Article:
Businesses Spend Money–but Not Yet on Capital Projects – Real Time Economics

Much has been made of the cash hoarded by U.S. corporations that is not being channeled into the economy. A column in Monday’s Wall Street Journal shows public corporations are tapping some of the money to buy back their stock.

According to the story, corporations used almost $600 billion in cash to buy back their own shares in 2013 and the uptrend continues into 2014. While that’s a positive trend for household wealth, it raises questions about companies’ commitment to move ahead with capital spending projects.

Consider that 2013′s buy-back sum equals almost a third of the nominal purchases on plant, equipment and intellectual property spent by the economy’s entire business sector. With money directed elsewhere, businesses increased their real fixed investment by only 2.7% last year.

The lackluster revival in capex spending is a significant reason why this recovery hasn’t shown more muscle. Business spending did not return to pre-recession levels until the end of 2013, while real consumer spending got back there at the end of 2010 and total gross domestic product hit a new high in mid-2011.

Worse still, the investment doldrums may continue.

Economists surveyed by the National Association for Business Economics expect business investment on equipment and IP to grow just a shade faster than the 3.1% gain posted in 2013.

The second-quarter survey of chief executives released by the Business Roundtable shows a deceleration in capex spending plans. Only 44% think their company’s spending will pick up in the next six months, down from 48% saying that in the first quarter.

Meanwhile, only 24% of small-business owners plan capital outlays in the next 3 to 6 months, according to the National Federation of Independent Business. The reading has made no headway in over a year because small firms are in “maintenance mode,” the NFIB report said.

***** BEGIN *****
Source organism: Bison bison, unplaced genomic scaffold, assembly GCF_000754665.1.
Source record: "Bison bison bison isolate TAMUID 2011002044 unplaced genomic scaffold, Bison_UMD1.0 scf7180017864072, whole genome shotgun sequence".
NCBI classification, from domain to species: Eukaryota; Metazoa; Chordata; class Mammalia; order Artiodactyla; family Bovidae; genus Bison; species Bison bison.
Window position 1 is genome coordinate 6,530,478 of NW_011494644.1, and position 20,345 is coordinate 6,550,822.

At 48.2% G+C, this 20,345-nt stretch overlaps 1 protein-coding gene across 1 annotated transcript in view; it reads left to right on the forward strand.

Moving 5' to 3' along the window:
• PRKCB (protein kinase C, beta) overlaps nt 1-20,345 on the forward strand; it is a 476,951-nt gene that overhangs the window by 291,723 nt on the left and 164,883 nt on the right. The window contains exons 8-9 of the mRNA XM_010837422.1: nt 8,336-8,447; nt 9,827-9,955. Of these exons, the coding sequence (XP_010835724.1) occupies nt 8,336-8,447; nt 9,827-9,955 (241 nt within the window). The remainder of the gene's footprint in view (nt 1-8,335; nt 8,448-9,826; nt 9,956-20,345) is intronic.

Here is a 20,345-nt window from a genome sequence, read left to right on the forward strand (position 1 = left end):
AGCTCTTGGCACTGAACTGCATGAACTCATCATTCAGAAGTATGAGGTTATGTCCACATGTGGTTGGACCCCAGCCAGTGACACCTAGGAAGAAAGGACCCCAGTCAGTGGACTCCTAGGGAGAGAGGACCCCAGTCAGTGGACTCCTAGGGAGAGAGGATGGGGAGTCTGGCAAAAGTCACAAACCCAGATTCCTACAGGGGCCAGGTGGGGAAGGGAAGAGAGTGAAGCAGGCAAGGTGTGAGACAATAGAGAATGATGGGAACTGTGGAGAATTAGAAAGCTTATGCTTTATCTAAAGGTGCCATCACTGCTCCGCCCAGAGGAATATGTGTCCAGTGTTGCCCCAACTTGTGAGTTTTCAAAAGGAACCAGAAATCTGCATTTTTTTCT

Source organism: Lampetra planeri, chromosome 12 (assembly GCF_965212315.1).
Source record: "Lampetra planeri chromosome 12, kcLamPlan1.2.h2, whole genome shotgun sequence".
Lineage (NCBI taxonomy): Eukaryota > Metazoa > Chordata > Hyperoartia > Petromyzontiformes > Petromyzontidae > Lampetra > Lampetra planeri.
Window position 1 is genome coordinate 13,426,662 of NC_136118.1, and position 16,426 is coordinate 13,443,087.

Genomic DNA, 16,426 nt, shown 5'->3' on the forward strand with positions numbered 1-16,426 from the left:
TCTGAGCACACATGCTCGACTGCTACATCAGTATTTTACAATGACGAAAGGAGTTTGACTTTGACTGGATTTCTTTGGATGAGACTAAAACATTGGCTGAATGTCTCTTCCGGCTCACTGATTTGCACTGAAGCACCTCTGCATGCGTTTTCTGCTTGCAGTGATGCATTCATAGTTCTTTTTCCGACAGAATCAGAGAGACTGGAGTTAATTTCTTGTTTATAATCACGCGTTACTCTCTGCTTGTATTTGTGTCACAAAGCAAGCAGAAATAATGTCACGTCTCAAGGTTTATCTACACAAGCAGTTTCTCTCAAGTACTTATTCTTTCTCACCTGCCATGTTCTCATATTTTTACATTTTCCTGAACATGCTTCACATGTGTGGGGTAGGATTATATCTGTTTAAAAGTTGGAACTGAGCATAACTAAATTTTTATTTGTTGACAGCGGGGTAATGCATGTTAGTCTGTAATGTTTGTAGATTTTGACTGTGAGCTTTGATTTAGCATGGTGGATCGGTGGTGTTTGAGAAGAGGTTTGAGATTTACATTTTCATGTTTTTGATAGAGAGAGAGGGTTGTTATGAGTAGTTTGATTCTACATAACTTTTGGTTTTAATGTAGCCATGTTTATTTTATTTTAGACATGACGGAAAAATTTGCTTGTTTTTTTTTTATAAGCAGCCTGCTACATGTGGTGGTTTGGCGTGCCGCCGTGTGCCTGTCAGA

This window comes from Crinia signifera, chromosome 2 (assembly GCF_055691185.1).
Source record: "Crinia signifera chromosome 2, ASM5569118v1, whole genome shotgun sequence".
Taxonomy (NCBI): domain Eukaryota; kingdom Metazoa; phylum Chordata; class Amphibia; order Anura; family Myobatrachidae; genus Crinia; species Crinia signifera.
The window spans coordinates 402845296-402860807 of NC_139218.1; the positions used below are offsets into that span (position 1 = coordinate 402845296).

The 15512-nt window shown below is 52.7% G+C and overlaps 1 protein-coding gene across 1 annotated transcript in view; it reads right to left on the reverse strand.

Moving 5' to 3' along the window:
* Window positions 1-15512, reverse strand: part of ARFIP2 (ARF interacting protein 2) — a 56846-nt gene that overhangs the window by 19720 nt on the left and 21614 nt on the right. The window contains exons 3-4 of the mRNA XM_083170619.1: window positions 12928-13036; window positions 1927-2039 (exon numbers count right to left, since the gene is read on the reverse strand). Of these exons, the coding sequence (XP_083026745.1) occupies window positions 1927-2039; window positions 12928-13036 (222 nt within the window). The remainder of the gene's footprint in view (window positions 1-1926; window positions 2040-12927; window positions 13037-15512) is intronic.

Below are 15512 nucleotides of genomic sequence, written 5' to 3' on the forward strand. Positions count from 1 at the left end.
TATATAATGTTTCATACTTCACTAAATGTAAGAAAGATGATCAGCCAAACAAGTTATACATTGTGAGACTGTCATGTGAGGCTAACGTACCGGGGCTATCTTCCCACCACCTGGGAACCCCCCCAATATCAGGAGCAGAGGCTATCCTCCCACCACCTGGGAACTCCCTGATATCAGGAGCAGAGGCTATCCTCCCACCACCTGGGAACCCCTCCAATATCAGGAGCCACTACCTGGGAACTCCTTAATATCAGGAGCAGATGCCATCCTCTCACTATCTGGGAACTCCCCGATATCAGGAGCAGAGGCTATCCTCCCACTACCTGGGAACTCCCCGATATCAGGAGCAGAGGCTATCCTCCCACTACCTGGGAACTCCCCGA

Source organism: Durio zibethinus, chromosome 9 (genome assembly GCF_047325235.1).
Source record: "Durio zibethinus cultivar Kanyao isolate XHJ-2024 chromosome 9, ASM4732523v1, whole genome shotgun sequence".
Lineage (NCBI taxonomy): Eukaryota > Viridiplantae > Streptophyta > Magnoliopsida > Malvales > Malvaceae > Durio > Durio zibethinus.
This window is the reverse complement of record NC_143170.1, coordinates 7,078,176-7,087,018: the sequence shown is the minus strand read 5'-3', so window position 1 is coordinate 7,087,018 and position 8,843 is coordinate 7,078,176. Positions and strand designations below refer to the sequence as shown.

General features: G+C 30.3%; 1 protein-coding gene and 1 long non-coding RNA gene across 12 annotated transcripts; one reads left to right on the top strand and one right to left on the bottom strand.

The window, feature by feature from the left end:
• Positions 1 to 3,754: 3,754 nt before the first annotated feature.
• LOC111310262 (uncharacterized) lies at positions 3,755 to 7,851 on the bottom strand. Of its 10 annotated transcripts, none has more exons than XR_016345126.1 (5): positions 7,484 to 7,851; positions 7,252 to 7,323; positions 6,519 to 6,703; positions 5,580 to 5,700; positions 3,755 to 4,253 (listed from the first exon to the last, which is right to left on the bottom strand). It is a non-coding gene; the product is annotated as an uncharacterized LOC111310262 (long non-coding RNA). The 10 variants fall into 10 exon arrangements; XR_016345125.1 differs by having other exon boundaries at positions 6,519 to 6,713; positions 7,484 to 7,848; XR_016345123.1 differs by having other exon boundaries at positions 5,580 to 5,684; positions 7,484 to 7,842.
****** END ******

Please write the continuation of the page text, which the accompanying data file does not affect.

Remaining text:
On the plus side, both the Roundtable and NFIB surveys show businesses big and small are more willing to add to payrolls than they are to expand capital stock. Consequently, job growth should stay above 200,000 a month for the rest of this year and into 2015. Much like the new wealth generated by the stock buy-backs, better hiring will translate into faster consumer spending.

The lack of capex investment, however, has longer-run implications beyond economic growth. Companies are not upgrading or expanding their facilities, and that is holding back productivity growth.

The NABE forecasters think output per hour worked is going to grow only 1.2% this year. While that’s better than the 0.5% gain eked out in 2013, it will continue a trend of weak efficiency gains. Productivity growth is averaging less than 1.3% so far in this recovery versus about 2.7% in the last expansion.

Over time, small productivity gains will hold back the improvement in living standards, lessen profits gains and cause wage growth is translate faster into inflation.



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